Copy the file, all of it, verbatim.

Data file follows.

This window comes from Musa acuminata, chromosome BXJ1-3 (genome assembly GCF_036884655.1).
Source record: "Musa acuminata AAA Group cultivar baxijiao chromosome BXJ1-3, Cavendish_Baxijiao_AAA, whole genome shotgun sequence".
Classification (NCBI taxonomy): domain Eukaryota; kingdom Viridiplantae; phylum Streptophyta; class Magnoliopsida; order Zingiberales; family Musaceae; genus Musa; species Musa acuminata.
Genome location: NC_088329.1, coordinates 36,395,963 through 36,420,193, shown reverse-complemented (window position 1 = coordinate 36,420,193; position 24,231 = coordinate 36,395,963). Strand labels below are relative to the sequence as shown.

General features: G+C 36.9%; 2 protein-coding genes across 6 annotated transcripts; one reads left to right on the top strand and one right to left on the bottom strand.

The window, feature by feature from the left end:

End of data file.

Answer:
This window comes from Musa acuminata, chromosome BXJ1-3 (genome assembly GCF_036884655.1).
Source record: "Musa acuminata AAA Group cultivar baxijiao chromosome BXJ1-3, Cavendish_Baxijiao_AAA, whole genome shotgun sequence".
Classification (NCBI taxonomy): domain Eukaryota; kingdom Viridiplantae; phylum Streptophyta; class Magnoliopsida; order Zingiberales; family Musaceae; genus Musa; species Musa acuminata.
Genome location: NC_088329.1, coordinates 36,395,963 through 36,420,193, shown reverse-complemented (window position 1 = coordinate 36,420,193; position 24,231 = coordinate 36,395,963). Strand labels below are relative to the sequence as shown.

General features: G+C 36.9%; 2 protein-coding genes across 6 annotated transcripts; one reads left to right on the top strand and one right to left on the bottom strand.

The window, feature by feature from the left end: